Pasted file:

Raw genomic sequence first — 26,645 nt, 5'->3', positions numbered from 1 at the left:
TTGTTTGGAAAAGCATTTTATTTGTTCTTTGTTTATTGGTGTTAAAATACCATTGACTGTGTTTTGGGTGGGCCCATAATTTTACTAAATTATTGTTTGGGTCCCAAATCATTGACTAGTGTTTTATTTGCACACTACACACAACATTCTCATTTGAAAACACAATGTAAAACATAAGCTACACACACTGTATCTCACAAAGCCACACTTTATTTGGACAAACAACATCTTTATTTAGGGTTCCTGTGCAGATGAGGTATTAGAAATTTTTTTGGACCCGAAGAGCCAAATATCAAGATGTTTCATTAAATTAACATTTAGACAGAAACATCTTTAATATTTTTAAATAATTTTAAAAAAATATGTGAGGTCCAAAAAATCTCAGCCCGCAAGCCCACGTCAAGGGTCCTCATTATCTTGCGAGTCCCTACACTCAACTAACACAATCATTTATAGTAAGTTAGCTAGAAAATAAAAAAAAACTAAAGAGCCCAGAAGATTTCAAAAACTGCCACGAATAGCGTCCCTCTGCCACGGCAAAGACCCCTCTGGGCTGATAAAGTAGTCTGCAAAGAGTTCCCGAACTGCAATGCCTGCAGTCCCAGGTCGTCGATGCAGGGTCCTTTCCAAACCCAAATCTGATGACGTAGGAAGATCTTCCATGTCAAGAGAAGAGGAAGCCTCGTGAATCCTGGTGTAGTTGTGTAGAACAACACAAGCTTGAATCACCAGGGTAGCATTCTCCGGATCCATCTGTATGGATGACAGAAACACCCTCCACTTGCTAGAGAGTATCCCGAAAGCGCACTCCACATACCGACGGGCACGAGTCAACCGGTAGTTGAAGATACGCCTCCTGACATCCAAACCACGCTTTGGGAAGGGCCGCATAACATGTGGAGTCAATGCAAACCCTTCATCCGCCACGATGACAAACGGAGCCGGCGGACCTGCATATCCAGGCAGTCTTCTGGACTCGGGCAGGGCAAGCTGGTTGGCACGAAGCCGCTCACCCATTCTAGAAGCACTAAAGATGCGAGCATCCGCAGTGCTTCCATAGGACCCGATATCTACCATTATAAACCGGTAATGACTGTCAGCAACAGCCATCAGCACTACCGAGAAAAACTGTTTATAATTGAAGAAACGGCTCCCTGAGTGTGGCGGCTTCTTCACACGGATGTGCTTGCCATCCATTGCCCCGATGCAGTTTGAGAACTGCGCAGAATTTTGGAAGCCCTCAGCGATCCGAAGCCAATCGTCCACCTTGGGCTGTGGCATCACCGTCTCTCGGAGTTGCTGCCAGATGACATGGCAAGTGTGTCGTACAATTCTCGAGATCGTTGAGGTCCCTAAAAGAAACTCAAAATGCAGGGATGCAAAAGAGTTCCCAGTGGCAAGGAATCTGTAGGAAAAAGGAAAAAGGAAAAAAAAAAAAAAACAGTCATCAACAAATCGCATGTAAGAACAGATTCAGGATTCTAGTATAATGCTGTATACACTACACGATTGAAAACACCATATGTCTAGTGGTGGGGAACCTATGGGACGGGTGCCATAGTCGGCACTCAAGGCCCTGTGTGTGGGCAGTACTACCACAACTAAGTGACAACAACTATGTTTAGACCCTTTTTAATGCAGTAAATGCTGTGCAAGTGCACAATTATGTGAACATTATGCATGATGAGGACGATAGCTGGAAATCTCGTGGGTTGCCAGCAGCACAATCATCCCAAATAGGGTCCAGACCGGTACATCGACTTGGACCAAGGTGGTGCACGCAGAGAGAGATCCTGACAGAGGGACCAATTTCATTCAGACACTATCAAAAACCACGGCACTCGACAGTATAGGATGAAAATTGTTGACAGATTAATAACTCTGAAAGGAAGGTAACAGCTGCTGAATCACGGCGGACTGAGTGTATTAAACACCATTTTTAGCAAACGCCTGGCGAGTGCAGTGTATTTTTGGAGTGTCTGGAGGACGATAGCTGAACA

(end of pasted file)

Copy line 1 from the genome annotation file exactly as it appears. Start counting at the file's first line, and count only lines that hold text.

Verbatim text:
Raw genomic sequence first — 26,645 nt, 5'->3', positions numbered from 1 at the left: